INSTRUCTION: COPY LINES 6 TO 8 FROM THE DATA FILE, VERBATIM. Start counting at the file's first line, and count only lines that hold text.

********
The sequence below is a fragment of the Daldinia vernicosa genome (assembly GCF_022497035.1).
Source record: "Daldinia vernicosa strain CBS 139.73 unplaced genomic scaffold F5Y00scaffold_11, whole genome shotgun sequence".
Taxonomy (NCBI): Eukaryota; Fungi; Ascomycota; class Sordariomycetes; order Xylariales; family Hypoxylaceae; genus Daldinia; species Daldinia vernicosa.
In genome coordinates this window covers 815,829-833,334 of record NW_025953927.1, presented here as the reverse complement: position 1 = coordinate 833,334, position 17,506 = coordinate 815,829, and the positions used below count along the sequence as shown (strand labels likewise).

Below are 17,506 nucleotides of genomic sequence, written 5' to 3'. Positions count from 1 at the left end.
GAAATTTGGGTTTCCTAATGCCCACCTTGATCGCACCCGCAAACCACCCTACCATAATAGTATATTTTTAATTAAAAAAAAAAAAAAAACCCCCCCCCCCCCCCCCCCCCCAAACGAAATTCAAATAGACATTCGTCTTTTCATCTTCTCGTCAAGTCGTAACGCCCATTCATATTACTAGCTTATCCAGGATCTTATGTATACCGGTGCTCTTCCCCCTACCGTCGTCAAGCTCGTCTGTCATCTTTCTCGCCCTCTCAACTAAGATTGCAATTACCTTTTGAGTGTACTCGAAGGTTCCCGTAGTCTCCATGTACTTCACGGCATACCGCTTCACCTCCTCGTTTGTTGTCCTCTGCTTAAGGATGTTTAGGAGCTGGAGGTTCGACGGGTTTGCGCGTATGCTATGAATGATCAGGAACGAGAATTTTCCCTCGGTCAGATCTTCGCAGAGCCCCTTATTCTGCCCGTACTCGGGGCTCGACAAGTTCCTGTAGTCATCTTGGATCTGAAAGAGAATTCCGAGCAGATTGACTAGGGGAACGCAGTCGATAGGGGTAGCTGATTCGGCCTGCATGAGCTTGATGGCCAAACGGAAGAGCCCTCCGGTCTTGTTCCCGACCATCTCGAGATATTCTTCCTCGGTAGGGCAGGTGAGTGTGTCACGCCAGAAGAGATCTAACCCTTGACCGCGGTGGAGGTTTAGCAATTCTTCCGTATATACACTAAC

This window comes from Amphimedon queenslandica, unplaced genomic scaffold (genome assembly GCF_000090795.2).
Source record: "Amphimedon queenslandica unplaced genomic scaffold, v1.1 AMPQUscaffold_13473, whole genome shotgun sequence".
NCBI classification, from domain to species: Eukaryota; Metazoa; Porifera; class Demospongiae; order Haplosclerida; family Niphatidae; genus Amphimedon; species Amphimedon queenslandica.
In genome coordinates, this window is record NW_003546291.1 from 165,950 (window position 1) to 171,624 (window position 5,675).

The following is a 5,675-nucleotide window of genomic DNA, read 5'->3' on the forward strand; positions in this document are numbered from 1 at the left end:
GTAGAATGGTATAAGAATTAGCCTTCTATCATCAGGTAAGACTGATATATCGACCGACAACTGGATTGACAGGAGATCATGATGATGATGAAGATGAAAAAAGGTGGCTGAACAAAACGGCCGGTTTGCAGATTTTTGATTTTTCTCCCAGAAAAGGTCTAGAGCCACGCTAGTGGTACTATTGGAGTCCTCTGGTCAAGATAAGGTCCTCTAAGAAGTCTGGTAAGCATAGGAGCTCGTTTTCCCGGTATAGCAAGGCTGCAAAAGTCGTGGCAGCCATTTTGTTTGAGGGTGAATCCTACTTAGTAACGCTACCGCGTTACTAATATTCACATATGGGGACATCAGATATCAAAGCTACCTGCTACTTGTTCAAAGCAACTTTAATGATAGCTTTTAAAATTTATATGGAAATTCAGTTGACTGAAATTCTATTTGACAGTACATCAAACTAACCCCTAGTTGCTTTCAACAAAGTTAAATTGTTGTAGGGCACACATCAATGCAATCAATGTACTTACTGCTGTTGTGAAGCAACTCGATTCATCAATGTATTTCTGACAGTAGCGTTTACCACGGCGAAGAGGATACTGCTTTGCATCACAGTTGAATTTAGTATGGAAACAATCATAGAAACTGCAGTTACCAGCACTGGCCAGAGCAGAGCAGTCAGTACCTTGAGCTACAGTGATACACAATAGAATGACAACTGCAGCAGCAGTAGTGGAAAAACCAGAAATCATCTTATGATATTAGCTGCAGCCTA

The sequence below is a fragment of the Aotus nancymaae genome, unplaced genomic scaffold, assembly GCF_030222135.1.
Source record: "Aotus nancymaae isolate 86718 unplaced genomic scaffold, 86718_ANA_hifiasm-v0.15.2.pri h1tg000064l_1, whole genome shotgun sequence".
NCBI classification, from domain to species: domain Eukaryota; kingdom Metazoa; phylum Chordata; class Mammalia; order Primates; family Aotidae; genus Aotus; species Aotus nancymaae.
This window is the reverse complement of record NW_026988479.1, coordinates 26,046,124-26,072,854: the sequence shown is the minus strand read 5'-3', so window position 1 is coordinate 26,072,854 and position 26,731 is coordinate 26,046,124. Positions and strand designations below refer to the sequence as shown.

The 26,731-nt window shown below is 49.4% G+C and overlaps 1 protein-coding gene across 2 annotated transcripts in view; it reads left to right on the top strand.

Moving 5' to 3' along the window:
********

GAAATTTGGGTTTCCTAATGCCCACCTTGATCGCACCCGCAAACCACCCTACCATAATAGTATATTTTTAATTAAAAAAAAAAAAAAAACCCCCCCCCCCCCCCCCCCCCCAAACGAAATTCAAATAGACATTCGTCTTTTCATCTTCTCGTCAAGTCGTAACGCCCATTCATATTACTAGCTTATCCAGGATCTTATGTATACCGGTGCTCTTCCCCCTACCGTCGTCAAGCTCGTCTGTCATCTTTCTCGCCCTCTCAACTAAGATTGCAATTACCTTTTGAGTGTACTCGAAGGTTCCCGTAGTCTCCATGTACTTCACGGCATACCGCTTCACCTCCTCGTTTGTTGTCCTCTGCTTAAGGATGTTTAGGAGCTGGAGGTTCGACGGGTTTGCGCGTATGCTATGAATGATCAGGAACGAGAATTTTCCCTCGGTCAGATCTTCGCAGAGCCCCTTATTCTGCCCGTACTCGGGGCTCGACAAGTTCCTGTAGTCATCTTGGATCTGAAAGAGAATTCCGAGCAGATTGACTAGGGGAACGCAGTCGATAGGGGTAGCTGATTCGGCCTGCATGAGCTTGATGGCCAAACGGAAGAGCCCTCCGGTCTTGTTCCCGACCATCTCGAGATATTCTTCCTCGGTAGGGCAGGTGAGTGTGTCACGCCAGAAGAGATCTAACCCTTGACCGCGGTGGAGGTTTAGCAATTCTTCCGTATATACACTAAC

This window comes from Amphimedon queenslandica, unplaced genomic scaffold (genome assembly GCF_000090795.2).
Source record: "Amphimedon queenslandica unplaced genomic scaffold, v1.1 AMPQUscaffold_13473, whole genome shotgun sequence".